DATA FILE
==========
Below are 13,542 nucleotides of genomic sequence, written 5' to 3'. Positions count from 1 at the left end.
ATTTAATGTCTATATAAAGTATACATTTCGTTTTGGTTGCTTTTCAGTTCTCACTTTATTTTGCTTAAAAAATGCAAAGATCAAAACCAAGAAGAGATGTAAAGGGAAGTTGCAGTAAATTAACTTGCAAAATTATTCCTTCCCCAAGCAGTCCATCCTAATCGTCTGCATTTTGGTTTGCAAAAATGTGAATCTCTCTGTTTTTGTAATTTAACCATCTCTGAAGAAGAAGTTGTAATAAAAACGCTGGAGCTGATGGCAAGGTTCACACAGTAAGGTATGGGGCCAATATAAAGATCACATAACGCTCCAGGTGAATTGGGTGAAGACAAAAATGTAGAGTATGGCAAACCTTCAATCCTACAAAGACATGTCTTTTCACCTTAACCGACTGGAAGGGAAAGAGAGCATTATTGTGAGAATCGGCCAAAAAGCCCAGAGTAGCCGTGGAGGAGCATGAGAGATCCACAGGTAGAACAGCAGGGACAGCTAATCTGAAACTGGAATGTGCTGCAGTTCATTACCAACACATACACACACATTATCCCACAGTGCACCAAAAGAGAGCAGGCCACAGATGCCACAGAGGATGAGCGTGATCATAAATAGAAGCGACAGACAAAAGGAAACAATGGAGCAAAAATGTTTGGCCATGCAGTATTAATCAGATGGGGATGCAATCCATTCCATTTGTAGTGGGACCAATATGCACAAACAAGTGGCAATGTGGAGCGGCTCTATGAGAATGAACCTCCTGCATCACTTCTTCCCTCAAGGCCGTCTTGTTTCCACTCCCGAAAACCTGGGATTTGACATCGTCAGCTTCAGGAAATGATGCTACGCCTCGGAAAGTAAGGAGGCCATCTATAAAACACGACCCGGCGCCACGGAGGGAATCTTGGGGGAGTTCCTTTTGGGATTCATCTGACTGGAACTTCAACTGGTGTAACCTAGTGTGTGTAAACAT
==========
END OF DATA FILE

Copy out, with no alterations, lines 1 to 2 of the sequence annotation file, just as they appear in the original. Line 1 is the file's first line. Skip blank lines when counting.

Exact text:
Below are 13,542 nucleotides of genomic sequence, written 5' to 3'. Positions count from 1 at the left end.
ATTTAATGTCTATATAAAGTATACATTTCGTTTTGGTTGCTTTTCAGTTCTCACTTTATTTTGCTTAAAAAATGCAAAGATCAAAACCAAGAAGAGATGTAAAGGGAAGTTGCAGTAAATTAACTTGCAAAATTATTCCTTCCCCAAGCAGTCCATCCTAATCGTCTGCATTTTGGTTTGCAAAAATGTGAATCTCTCTGTTTTTGTAATTTAACCATCTCTGAAGAAGAAGTTGTAATAAAAACGCTGGAGCTGATGGCAAGGTTCACACAGTAAGGTATGGGGCCAATATAAAGATCACATAACGCTCCAGGTGAATTGGGTGAAGACAAAAATGTAGAGTATGGCAAACCTTCAATCCTACAAAGACATGTCTTTTCACCTTAACCGACTGGAAGGGAAAGAGAGCATTATTGTGAGAATCGGCCAAAAAGCCCAGAGTAGCCGTGGAGGAGCATGAGAGATCCACAGGTAGAACAGCAGGGACAGCTAATCTGAAACTGGAATGTGCTGCAGTTCATTACCAACACATACACACACATTATCCCACAGTGCACCAAAAGAGAGCAGGCCACAGATGCCACAGAGGATGAGCGTGATCATAAATAGAAGCGACAGACAAAAGGAAACAATGGAGCAAAAATGTTTGGCCATGCAGTATTAATCAGATGGGGATGCAATCCATTCCATTTGTAGTGGGACCAATATGCACAAACAAGTGGCAATGTGGAGCGGCTCTATGAGAATGAACCTCCTGCATCACTTCTTCCCTCAAGGCCGTCTTGTTTCCACTCCCGAAAACCTGGGATTTGACATCGTCAGCTTCAGGAAATGATGCTACGCCTCGGAAAGTAAGGAGGCCATCTATAAAACACGACCCGGCGCCACGGAGGGAATCTTGGGGGAGTTCCTTTTGGGATTCATCTGACTGGAACTTCAACTGGTGTAACCTAGTGTGTGTAAACAT